What seems possible is that Sarah Whittaker, daughter of Thomas Whittaker, was living in Fingringhoe with relatives when she married John Tiffin in 1762, perhaps where her mother had gone with her new husband, if she had remarried. Sarah moved with John Tiffin to Layer-de-la-Haye, and as this is where Elizabeth Cardinall married Edward Wade in 1767, it seems reasonable to suppose that Elizabeth had moved with Sarah (who was her mother’s cousin). Elizabeth’s father died when she was only about 8 years old, and her mother was 29. Sarah had lost her father when she was 7. Tight family networks were vital for people to survive in the 18th century, hence they would move together.
There’s also something else to ponder…. Mary Davall’s mother, Priscilla, had married a William Whitaker in Ramsey in 1717. As the last child of William and Sarah Whitaker was baptised in 1711, it is at least plausible that Priscilla had married William Whitaker of St Osyth (sadly the marriage only gives their names, without abodes and marital status). This would mean that in marrying John Whitaker, Mary Davall had married her stepbrother, a not-uncommon occurrence.
The grand denouément
So there we are. The explanation for the names “Sarah Whittaker” and “John Whittaker” being repeated by later generations, the reason why the Wades and Coopers are buried so near each other in Fingringhoe, “Davall” popping up as a middle name in the Cooper family…. In order to make this nice and clear, behold, a family tree. I’ve removed some people who aren’t mentioned here, but otherwise….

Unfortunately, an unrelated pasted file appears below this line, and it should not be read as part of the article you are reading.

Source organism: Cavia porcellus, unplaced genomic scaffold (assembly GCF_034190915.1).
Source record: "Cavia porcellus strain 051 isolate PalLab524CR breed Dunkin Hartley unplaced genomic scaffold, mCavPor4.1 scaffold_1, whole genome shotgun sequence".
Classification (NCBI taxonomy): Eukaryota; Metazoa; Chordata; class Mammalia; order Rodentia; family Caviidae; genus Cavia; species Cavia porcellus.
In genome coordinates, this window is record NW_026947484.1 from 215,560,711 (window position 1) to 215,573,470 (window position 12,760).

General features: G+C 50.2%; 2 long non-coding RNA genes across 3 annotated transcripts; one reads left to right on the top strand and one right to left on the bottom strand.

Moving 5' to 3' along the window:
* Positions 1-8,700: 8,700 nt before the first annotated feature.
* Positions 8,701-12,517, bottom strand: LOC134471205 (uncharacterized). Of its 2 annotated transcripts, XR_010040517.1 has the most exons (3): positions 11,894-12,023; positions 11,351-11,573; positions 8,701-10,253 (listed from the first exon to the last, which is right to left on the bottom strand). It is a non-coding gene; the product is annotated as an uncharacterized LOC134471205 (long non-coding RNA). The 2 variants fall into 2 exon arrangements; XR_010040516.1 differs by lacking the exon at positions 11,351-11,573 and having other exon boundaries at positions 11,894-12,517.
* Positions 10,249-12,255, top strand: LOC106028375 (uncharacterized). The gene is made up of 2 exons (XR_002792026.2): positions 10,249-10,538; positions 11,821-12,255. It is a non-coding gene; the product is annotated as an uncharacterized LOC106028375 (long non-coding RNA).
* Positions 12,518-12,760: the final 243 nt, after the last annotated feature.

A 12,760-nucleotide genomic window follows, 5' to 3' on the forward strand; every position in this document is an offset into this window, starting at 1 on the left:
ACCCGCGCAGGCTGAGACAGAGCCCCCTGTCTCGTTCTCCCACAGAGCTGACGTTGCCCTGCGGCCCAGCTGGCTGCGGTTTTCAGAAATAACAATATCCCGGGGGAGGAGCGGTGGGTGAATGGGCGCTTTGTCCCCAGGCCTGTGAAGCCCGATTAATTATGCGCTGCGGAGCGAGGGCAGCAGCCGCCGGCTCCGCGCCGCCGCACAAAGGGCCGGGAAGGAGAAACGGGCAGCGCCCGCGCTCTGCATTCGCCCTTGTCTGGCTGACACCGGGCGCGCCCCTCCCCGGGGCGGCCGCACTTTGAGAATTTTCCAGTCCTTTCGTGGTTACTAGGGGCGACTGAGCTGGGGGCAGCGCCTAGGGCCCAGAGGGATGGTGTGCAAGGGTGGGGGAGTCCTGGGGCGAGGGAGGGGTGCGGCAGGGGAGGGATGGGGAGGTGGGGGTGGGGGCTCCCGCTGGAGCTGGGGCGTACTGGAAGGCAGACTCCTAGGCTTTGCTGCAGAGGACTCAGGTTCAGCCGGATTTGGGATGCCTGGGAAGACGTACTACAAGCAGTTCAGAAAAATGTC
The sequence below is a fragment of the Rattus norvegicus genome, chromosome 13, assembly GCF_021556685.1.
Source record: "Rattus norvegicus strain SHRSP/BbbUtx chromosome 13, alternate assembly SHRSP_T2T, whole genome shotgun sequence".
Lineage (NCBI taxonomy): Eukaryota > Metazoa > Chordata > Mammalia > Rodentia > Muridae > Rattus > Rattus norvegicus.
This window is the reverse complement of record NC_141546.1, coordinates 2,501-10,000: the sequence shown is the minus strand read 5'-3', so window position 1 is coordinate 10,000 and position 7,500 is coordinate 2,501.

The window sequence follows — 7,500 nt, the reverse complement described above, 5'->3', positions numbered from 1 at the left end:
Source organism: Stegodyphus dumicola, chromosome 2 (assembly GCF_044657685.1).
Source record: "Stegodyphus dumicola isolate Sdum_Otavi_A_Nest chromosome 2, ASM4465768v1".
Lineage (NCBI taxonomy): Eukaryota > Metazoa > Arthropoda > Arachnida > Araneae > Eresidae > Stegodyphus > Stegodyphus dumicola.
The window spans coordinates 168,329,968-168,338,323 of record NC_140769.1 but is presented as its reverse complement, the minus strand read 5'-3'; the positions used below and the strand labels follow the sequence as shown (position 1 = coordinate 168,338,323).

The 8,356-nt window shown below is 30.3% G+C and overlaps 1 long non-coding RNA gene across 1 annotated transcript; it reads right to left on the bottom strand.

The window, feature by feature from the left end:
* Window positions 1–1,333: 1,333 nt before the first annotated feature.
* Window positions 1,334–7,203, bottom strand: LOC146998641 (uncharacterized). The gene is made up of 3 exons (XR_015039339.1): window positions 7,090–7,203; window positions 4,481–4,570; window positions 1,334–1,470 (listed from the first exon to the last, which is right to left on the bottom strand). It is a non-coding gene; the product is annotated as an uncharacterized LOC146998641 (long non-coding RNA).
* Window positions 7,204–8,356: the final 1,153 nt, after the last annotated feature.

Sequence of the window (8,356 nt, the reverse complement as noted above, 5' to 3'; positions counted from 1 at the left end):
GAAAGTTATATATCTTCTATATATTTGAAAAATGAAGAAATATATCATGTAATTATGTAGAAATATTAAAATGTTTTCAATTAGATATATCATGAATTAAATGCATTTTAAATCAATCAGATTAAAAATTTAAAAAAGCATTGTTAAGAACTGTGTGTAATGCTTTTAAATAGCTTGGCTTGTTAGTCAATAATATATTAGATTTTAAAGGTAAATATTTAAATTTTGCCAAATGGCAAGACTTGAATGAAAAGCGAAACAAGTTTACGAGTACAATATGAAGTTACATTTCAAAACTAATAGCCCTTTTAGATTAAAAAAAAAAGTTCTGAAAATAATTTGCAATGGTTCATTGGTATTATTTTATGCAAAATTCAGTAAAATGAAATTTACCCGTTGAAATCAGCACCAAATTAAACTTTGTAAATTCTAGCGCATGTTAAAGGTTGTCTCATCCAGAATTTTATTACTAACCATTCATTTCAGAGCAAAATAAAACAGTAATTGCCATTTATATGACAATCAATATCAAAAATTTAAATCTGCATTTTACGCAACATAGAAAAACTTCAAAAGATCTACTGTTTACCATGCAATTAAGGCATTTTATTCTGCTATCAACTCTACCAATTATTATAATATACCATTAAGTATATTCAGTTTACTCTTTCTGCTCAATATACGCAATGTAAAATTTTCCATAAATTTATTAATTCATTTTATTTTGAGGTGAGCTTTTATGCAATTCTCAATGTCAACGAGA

They were all cousins, all the descendants of William Whittaker and his wife Sarah, in St Osyth. And I only unwound this skein by a chance mention in a will that’s nearly 300 years old. But then, that’s what I like about genealogy. One minute you think you’re wasting your time looking through a random will, and the next, you stumble over a clue that you thought you’d never find.
There’s still more to find out – at The National Archives, there’s a record from the Court of Chancery between William Whitaker of St Osyth and Anthony ‘Theoball’ senr, from 1727. It could be coincidence, but I wouldn’t be surprised if this is to do with Sarah possibly marrying again in 1726, and what that would mean for the property that she and her daughter were left by her first husband. It may even tell us if Mary Davall’s mother had married William Whitaker of St Osyth. Or it could tell us about disputes over the Kenerley’s estate – as you are about to read, Anthony Theobald and Sarah Whittaker were related because Sarah’s aunt was her husband’s stepgran. We shall see…. as soon as I can get to Kew to read it!